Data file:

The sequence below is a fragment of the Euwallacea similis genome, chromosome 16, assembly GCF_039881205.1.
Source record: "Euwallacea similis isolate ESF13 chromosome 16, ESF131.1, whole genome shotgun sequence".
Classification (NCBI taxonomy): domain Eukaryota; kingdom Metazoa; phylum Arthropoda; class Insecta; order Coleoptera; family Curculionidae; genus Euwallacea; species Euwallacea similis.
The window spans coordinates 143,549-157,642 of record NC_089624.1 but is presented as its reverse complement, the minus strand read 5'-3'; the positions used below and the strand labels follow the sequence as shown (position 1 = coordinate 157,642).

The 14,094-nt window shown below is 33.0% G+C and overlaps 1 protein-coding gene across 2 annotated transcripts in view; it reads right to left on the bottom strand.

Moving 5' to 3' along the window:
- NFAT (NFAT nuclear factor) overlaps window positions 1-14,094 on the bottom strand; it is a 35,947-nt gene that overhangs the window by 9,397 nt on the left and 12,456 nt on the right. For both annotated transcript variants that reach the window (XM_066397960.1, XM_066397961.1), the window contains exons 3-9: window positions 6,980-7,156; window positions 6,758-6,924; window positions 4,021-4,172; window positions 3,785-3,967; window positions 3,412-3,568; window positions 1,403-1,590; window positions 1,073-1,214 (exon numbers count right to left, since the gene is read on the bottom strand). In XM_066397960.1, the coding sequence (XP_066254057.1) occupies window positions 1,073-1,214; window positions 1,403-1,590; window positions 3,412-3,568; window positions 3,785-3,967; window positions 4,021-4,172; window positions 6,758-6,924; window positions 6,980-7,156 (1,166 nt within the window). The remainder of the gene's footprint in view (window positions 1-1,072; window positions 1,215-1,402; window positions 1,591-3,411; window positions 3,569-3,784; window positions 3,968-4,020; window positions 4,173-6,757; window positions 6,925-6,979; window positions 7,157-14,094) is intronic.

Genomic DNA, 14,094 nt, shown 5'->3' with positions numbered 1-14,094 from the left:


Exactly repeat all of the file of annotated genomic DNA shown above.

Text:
The sequence below is a fragment of the Euwallacea similis genome, chromosome 16, assembly GCF_039881205.1.
Source record: "Euwallacea similis isolate ESF13 chromosome 16, ESF131.1, whole genome shotgun sequence".
Classification (NCBI taxonomy): domain Eukaryota; kingdom Metazoa; phylum Arthropoda; class Insecta; order Coleoptera; family Curculionidae; genus Euwallacea; species Euwallacea similis.
The window spans coordinates 143,549-157,642 of record NC_089624.1 but is presented as its reverse complement, the minus strand read 5'-3'; the positions used below and the strand labels follow the sequence as shown (position 1 = coordinate 157,642).

The 14,094-nt window shown below is 33.0% G+C and overlaps 1 protein-coding gene across 2 annotated transcripts in view; it reads right to left on the bottom strand.

Moving 5' to 3' along the window:
- NFAT (NFAT nuclear factor) overlaps window positions 1-14,094 on the bottom strand; it is a 35,947-nt gene that overhangs the window by 9,397 nt on the left and 12,456 nt on the right. For both annotated transcript variants that reach the window (XM_066397960.1, XM_066397961.1), the window contains exons 3-9: window positions 6,980-7,156; window positions 6,758-6,924; window positions 4,021-4,172; window positions 3,785-3,967; window positions 3,412-3,568; window positions 1,403-1,590; window positions 1,073-1,214 (exon numbers count right to left, since the gene is read on the bottom strand). In XM_066397960.1, the coding sequence (XP_066254057.1) occupies window positions 1,073-1,214; window positions 1,403-1,590; window positions 3,412-3,568; window positions 3,785-3,967; window positions 4,021-4,172; window positions 6,758-6,924; window positions 6,980-7,156 (1,166 nt within the window). The remainder of the gene's footprint in view (window positions 1-1,072; window positions 1,215-1,402; window positions 1,591-3,411; window positions 3,569-3,784; window positions 3,968-4,020; window positions 4,173-6,757; window positions 6,925-6,979; window positions 7,157-14,094) is intronic.

Genomic DNA, 14,094 nt, shown 5'->3' with positions numbered 1-14,094 from the left: